Orban fails to clap for Zelenksy in Brussels

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Viktor Orban was one of the few EU leaders who declined to clap for the Ukrainian President

Ukrainian President Volodymyr Zelensky visited Brussels this week and held a speech at the European Parliament saying the region was defending itself against the “biggest anti-European force of the modern world.” EU leaders took a group photo with Zelensky, who was applauded when he walked towards the group before taking the picture. One of the few EU leaders who declined to clap against the Ukrainian President was Hungarian Prime Minister, Viktor Orban. 

Orban's critics often highlight his close ties with Russian President Vladimir Putin and for a long time, he has been accused of representing Russian interests in the EU. Last year Hungary vetoed an € 18 billion EU aid package to Ukraine. 

Szijjarto: What the US ambassador thinks is completely irrelevant

David Pressman the U.S. ambassador in Budapest, gave a comment to Politico last week, saying  “political leaders in the government of Hungary often speak of promoting peace, but, from condemning sanctions to embracing Russian ‘cease-fire’ proposals, they continue to push policies endorsed by Putin.” Pressman added that they join  the Hungarian government’s call for peace, "but those calls should be directed to Vladimir Putin.” 

After the Politico article was published, Hungary's Foreign Minister Peter Szijjarto was quick to respond to the criticism: "What he or any other ambassador thinks about domestic political processes in Hungary is completely irrelevant, because it is none of his business, it is not his job to interfere in Hungary's domestic affairs (...) If he wishes to use his stay in Hungary to criticize the activities of the government elected by a fairly clear majority of the Hungarian people, which has the mandate of the Hungarian people, then he will have a very difficult job in terms of working effectively to improve cooperation between the two countries,"  Szijjarto said.

The US ambassador reacted to the foreign ministers' words on his social media stating they "do not consider Russia’s attempt to unilaterally redraw the borders of Europe as just a “domestic political development in Hungary.”

Delbos-Corfield retracts her comments on Hungary leaking classified intelligence to Russia

French MP Gwendoline Delbos-Corfield took part in a panel discussion called the "Cities for the Rule of Law" event in Brussels where she said that developments in Hungary are not only worrying from the point of view of corruption and democracy but because the Hungarian intelligence services are "leaking to the Russians", which poses a security risk. "We have known for years that government agencies, the secret services, are leaking to the Russians," Delbos-Corfield said. Later, she retracted her comments.

According to Delbos-Corfield, there are articles about the threat Russia poses to the region daily, but no one talks about the involvement of an EU country.  The politician also spoke about the extent of misinformation present in Hungary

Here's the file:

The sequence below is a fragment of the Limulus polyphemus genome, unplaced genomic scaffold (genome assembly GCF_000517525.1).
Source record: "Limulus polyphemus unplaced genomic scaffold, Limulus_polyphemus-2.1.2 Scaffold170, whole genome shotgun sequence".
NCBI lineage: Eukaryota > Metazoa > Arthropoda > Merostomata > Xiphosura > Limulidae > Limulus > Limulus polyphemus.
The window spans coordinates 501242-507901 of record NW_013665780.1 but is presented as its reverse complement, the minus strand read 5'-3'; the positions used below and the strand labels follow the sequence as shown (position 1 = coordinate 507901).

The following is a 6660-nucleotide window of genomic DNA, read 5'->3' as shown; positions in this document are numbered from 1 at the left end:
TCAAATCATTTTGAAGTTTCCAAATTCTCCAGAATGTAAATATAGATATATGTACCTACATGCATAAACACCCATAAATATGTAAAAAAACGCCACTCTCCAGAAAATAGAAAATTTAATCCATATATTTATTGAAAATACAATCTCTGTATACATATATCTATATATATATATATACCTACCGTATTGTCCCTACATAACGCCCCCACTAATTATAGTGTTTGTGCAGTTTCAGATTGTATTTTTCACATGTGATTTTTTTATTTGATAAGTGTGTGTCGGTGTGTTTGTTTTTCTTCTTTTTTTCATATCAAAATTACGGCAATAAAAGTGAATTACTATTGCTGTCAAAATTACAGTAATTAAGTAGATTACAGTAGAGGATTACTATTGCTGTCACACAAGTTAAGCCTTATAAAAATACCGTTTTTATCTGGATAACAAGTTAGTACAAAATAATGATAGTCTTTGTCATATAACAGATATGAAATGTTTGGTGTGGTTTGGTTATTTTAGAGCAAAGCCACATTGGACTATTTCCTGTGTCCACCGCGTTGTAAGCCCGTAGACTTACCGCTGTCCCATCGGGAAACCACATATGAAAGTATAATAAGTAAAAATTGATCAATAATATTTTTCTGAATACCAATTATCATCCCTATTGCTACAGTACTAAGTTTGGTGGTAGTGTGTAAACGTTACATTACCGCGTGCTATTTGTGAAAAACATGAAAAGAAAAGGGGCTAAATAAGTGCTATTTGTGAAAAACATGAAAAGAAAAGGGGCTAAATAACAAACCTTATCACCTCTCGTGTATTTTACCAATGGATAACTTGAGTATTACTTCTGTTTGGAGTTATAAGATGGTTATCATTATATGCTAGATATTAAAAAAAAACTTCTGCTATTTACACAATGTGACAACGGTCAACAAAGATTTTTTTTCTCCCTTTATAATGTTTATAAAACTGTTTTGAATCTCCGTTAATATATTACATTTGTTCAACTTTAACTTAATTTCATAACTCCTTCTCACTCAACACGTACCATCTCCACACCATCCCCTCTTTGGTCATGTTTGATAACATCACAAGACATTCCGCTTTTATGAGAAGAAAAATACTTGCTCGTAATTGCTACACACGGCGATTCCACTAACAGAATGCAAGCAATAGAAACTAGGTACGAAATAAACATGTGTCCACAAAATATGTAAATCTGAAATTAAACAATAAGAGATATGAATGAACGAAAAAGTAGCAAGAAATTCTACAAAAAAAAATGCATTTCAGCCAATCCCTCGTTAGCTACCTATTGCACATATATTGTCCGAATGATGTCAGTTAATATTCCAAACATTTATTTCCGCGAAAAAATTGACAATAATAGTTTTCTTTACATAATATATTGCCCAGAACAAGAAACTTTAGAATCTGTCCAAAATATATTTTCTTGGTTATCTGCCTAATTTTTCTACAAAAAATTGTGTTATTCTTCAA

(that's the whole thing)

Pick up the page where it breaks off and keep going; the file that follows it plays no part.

On Wednesday, Delbos Corfield clarified her words to the Hungarian Daily, Nepszava: "I was inaccurate when I mentioned the leak, which I have no evidence of, and I hope that is not the case." She stated that she only wanted to point out why the Hungarian government is not a reliable partner for other EU member states in the Russian-Ukrainian conflict. 

Social acceptance of the LGBT community has not decreased significantly in Hungary 

According to a poll conducted by Medián Public Opinion and Market Research Institute on behalf of Háttér Társaság social acceptance of LGBTQI people has not decreased significantly among Hungarians, hvg. hu reports.

Almost half of the respondents said that they have LGBTQI acquaintances, while in 2018 this was true for only one in five people, and the majority of the respondents believed that same-sex couples can be good parents. The survey also revealed that nearly three-quarters of Hungarians believe transgender people should be allowed to change their gender and name on their documents. In 2020 the Hungarian parliament has voted to end legal recognition for trans people.

Luca Dudits, spokesperson of Háttér Társaság commented on the results of the survey saying  "our research also confirmed that the government's homophobic and transphobic propaganda of the past year and a half has not substantially worsened acceptance."

Hungary's Foreign Minister: Protest against the battery factory serves foreign interest

Several groups have protested against the construction of a Chinese battery plant in Debrecen. CATL, the largest Chinese electric vehicle manufacturer announced in August that it would build a 7.3 billion euro battery factory in Eastern Hungary.  Protesters cited a lack of consultation with residents about the project. This was the first time in Hungary that localized grassroots activism on environmental issues set off protests outside of Budapest.  

CATL said that construction of the 100 GWh plants in Debrecen, its largest overseas investment, would start this year after receiving approvals and should last no more than 64 months, Reuters reported.

This week, Peter Szijjarto, Hungary's foreign minister, said "it is the interests of other countries that are agitating against the electric battery factories in Hungary".

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